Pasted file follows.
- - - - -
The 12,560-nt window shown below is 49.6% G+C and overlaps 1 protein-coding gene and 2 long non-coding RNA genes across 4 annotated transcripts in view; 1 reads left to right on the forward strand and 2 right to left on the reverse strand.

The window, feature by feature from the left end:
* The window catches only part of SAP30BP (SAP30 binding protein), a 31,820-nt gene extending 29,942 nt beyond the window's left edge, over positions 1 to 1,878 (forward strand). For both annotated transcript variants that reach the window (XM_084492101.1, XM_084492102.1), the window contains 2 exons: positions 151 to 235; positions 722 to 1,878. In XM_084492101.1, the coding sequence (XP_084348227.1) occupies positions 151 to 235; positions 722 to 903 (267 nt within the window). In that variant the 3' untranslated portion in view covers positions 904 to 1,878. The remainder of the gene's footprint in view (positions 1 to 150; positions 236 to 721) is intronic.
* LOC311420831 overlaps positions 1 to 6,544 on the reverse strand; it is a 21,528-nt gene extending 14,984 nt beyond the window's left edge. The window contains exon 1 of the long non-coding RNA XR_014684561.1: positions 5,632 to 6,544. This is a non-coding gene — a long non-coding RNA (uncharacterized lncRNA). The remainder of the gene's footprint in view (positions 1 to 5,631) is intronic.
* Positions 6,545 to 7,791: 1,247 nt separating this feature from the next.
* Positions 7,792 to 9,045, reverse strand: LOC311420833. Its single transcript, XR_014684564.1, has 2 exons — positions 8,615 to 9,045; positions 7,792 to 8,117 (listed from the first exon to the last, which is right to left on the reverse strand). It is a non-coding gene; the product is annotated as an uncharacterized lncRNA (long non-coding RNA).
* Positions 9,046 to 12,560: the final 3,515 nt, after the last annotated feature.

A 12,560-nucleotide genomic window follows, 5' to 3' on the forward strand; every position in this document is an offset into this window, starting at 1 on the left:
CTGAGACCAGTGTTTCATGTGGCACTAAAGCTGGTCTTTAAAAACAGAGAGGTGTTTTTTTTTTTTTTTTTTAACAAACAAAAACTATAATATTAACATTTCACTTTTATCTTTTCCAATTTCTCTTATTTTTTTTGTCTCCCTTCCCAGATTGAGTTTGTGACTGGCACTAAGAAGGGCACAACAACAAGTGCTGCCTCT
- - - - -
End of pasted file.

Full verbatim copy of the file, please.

The 12,560-nt window shown below is 49.6% G+C and overlaps 1 protein-coding gene and 2 long non-coding RNA genes across 4 annotated transcripts in view; 1 reads left to right on the forward strand and 2 right to left on the reverse strand.

The window, feature by feature from the left end:
* The window catches only part of SAP30BP (SAP30 binding protein), a 31,820-nt gene extending 29,942 nt beyond the window's left edge, over positions 1 to 1,878 (forward strand). For both annotated transcript variants that reach the window (XM_084492101.1, XM_084492102.1), the window contains 2 exons: positions 151 to 235; positions 722 to 1,878. In XM_084492101.1, the coding sequence (XP_084348227.1) occupies positions 151 to 235; positions 722 to 903 (267 nt within the window). In that variant the 3' untranslated portion in view covers positions 904 to 1,878. The remainder of the gene's footprint in view (positions 1 to 150; positions 236 to 721) is intronic.
* LOC311420831 overlaps positions 1 to 6,544 on the reverse strand; it is a 21,528-nt gene extending 14,984 nt beyond the window's left edge. The window contains exon 1 of the long non-coding RNA XR_014684561.1: positions 5,632 to 6,544. This is a non-coding gene — a long non-coding RNA (uncharacterized lncRNA). The remainder of the gene's footprint in view (positions 1 to 5,631) is intronic.
* Positions 6,545 to 7,791: 1,247 nt separating this feature from the next.
* Positions 7,792 to 9,045, reverse strand: LOC311420833. Its single transcript, XR_014684564.1, has 2 exons — positions 8,615 to 9,045; positions 7,792 to 8,117 (listed from the first exon to the last, which is right to left on the reverse strand). It is a non-coding gene; the product is annotated as an uncharacterized lncRNA (long non-coding RNA).
* Positions 9,046 to 12,560: the final 3,515 nt, after the last annotated feature.

A 12,560-nucleotide genomic window follows, 5' to 3' on the forward strand; every position in this document is an offset into this window, starting at 1 on the left:
CTGAGACCAGTGTTTCATGTGGCACTAAAGCTGGTCTTTAAAAACAGAGAGGTGTTTTTTTTTTTTTTTTTTAACAAACAAAAACTATAATATTAACATTTCACTTTTATCTTTTCCAATTTCTCTTATTTTTTTTGTCTCCCTTCCCAGATTGAGTTTGTGACTGGCACTAAGAAGGGCACAACAACAAGTGCTGCCTCT